Let’s explore how this development could drastically transform packaging norms and how this would impact the marketing industry. Consumers would utilize apps like Instacart to evaluate and order products online. This mode abolishes the need for flashy and wasteful packaging in the store as the visual marketing function will now take place online. Cereals could be transported and stored at supermarkets/grocery hubs in gigantic containers instead of separate paper boxes and plastic bags. Traditional shopping carts could be replaced by shopping boxes with new functionalities like a section for cereals and a cooler. Instead of purchasing a box of cereal, you would purchase one pound. Shopping boxes would be loaded into large vehicles designed to only transport these boxes. Vehicles would utilize the most efficient routes to reach customers’ homes and allow them to access the box on the side of the vehicle – ideally using their own cereal storage containers. Joel Makover mentions “New, innovative delivery models and evolving use patterns are unlocking a reuse opportunity for at least 20 percent of plastic packaging.”

Utilizing apps for grocery shopping would allow marketers to display more relevant information as apps’ functionalities often include functions allowing users to compare products (see Amazon). You might sort products by the amount of certain ingredients or nutritional values. This system may shift the focus away from visual promotions to a focus on ingredients and how they are perceived by certain audiences. Maybe marketers will be able to add pictures of the communities where products like fruits are grown and highlight the fair-trade aspect. Maybe marketers will be able to add a link to a website with customer reviews and stories. There are countless opportunities and marketers need to embrace these developments as they happen. Who would have expected self-driving cars in Phoenix, AZ just five years ago?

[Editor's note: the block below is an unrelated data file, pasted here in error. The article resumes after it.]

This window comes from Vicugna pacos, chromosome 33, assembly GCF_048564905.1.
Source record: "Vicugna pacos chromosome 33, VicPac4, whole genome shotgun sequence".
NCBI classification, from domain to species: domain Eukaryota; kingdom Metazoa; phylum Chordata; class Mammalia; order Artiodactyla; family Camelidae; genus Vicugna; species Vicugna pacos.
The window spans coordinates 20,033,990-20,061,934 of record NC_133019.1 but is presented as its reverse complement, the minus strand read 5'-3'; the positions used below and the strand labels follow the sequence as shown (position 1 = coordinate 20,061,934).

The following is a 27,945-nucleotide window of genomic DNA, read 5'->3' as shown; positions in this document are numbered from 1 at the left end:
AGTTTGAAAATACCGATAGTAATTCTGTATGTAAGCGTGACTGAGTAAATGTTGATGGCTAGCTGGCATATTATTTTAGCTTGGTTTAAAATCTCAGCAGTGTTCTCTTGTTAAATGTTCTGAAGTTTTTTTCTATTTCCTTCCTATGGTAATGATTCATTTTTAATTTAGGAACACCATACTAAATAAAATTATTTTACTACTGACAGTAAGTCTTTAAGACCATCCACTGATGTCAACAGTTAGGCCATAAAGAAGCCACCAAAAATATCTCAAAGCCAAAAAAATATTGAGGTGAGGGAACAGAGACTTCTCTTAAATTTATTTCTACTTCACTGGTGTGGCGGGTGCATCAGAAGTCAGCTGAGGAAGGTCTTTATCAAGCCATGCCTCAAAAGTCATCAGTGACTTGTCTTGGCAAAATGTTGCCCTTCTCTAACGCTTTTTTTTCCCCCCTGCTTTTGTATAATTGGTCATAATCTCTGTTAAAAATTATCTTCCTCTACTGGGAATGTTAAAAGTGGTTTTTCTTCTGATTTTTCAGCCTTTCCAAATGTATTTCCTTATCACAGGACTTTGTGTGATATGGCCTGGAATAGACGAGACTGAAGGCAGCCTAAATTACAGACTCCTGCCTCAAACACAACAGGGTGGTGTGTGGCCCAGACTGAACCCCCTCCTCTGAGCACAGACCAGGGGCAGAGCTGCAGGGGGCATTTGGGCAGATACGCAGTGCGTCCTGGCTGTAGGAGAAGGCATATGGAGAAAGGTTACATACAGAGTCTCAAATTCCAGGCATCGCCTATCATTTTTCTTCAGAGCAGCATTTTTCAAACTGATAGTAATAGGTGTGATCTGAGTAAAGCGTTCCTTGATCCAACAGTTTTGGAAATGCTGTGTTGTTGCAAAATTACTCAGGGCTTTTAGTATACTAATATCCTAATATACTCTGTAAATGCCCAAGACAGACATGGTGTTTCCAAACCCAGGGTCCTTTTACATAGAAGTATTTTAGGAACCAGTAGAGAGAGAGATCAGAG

Corporate Sustainability: the new competitive advantage?

Scientists observe effects like natural disasters and decreasing grain yields caused by unsustainable business practices. According to Maslow, mankind’s basic physiological needs are being threatened – needs that must be satisfied before all else. Businesses actively working against these hazards can help consumers satisfy these threatened needs and, by doing so, create a competitive advantage. This new value stems from sustainable operations, which need to be communicated appropriately.

The Carbon Disclosure Project (CDP) is an excellent success story. It points out monetary benefits of corporate sustainability, primarily when it comes to avoiding physical, regulatory and reputation risks. The CDP uses a monetary vehicle and communicates it to their corporate audience using buzzwords like “benchmark performance,” “stranded assets,” “fiduciary duties,” and even quoting support from the Bank of England. Why would the same system not work for the consumer goods market?

The answer is simple: the system requires an educated audience and/or superior communications. Sustainable Reporting Guidelines encouraging transparency, accountability, SMART approaches and even the disclosure of any lobbying efforts and publications with related content are merely a means to an end. They expose the truth, but which end can consumers reasonably analyze a 30-page corporate report and understand topics like the different scopes of carbon accounting?